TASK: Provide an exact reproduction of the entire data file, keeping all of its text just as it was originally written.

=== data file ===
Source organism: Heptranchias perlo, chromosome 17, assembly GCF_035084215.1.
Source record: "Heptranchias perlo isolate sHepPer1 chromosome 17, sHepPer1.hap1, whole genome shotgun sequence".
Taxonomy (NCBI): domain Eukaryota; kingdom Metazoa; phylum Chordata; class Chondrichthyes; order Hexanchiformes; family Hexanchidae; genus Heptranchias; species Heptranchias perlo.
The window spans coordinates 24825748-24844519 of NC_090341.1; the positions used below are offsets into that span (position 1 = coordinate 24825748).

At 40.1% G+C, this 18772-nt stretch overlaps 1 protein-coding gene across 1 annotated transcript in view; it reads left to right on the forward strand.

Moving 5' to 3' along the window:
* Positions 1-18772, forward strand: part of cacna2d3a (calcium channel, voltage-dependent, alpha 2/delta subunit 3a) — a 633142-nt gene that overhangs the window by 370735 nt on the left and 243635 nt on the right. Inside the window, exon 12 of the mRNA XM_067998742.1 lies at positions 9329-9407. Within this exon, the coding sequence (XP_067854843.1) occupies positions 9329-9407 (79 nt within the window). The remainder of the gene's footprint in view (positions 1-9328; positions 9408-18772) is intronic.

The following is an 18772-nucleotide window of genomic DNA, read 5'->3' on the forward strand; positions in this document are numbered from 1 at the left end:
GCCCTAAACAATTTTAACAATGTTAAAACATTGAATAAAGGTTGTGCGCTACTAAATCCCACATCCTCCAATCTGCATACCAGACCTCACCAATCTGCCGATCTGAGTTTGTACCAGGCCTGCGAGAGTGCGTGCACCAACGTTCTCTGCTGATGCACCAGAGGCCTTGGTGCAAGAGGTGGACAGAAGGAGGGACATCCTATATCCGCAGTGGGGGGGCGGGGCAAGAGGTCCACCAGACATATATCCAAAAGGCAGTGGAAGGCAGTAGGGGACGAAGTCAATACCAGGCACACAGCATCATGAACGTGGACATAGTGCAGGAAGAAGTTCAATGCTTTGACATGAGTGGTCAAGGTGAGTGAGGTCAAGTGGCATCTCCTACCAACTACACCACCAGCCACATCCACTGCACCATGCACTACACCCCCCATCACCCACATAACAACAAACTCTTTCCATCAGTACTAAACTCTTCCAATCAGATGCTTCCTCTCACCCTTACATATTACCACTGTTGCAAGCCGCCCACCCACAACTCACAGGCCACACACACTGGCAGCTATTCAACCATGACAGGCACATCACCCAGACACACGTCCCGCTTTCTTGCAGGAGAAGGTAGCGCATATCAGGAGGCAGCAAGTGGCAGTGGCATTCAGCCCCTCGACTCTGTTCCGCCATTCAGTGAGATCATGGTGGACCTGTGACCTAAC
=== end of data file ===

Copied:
Source organism: Heptranchias perlo, chromosome 17, assembly GCF_035084215.1.
Source record: "Heptranchias perlo isolate sHepPer1 chromosome 17, sHepPer1.hap1, whole genome shotgun sequence".
Taxonomy (NCBI): domain Eukaryota; kingdom Metazoa; phylum Chordata; class Chondrichthyes; order Hexanchiformes; family Hexanchidae; genus Heptranchias; species Heptranchias perlo.
The window spans coordinates 24825748-24844519 of NC_090341.1; the positions used below are offsets into that span (position 1 = coordinate 24825748).

At 40.1% G+C, this 18772-nt stretch overlaps 1 protein-coding gene across 1 annotated transcript in view; it reads left to right on the forward strand.

Moving 5' to 3' along the window:
* Positions 1-18772, forward strand: part of cacna2d3a (calcium channel, voltage-dependent, alpha 2/delta subunit 3a) — a 633142-nt gene that overhangs the window by 370735 nt on the left and 243635 nt on the right. Inside the window, exon 12 of the mRNA XM_067998742.1 lies at positions 9329-9407. Within this exon, the coding sequence (XP_067854843.1) occupies positions 9329-9407 (79 nt within the window). The remainder of the gene's footprint in view (positions 1-9328; positions 9408-18772) is intronic.

The following is an 18772-nucleotide window of genomic DNA, read 5'->3' on the forward strand; positions in this document are numbered from 1 at the left end:
GCCCTAAACAATTTTAACAATGTTAAAACATTGAATAAAGGTTGTGCGCTACTAAATCCCACATCCTCCAATCTGCATACCAGACCTCACCAATCTGCCGATCTGAGTTTGTACCAGGCCTGCGAGAGTGCGTGCACCAACGTTCTCTGCTGATGCACCAGAGGCCTTGGTGCAAGAGGTGGACAGAAGGAGGGACATCCTATATCCGCAGTGGGGGGGCGGGGCAAGAGGTCCACCAGACATATATCCAAAAGGCAGTGGAAGGCAGTAGGGGACGAAGTCAATACCAGGCACACAGCATCATGAACGTGGACATAGTGCAGGAAGAAGTTCAATGCTTTGACATGAGTGGTCAAGGTGAGTGAGGTCAAGTGGCATCTCCTACCAACTACACCACCAGCCACATCCACTGCACCATGCACTACACCCCCCATCACCCACATAACAACAAACTCTTTCCATCAGTACTAAACTCTTCCAATCAGATGCTTCCTCTCACCCTTACATATTACCACTGTTGCAAGCCGCCCACCCACAACTCACAGGCCACACACACTGGCAGCTATTCAACCATGACAGGCACATCACCCAGACACACGTCCCGCTTTCTTGCAGGAGAAGGTAGCGCATATCAGGAGGCAGCAAGTGGCAGTGGCATTCAGCCCCTCGACTCTGTTCCGCCATTCAGTGAGATCATGGTGGACCTGTGACCTAAC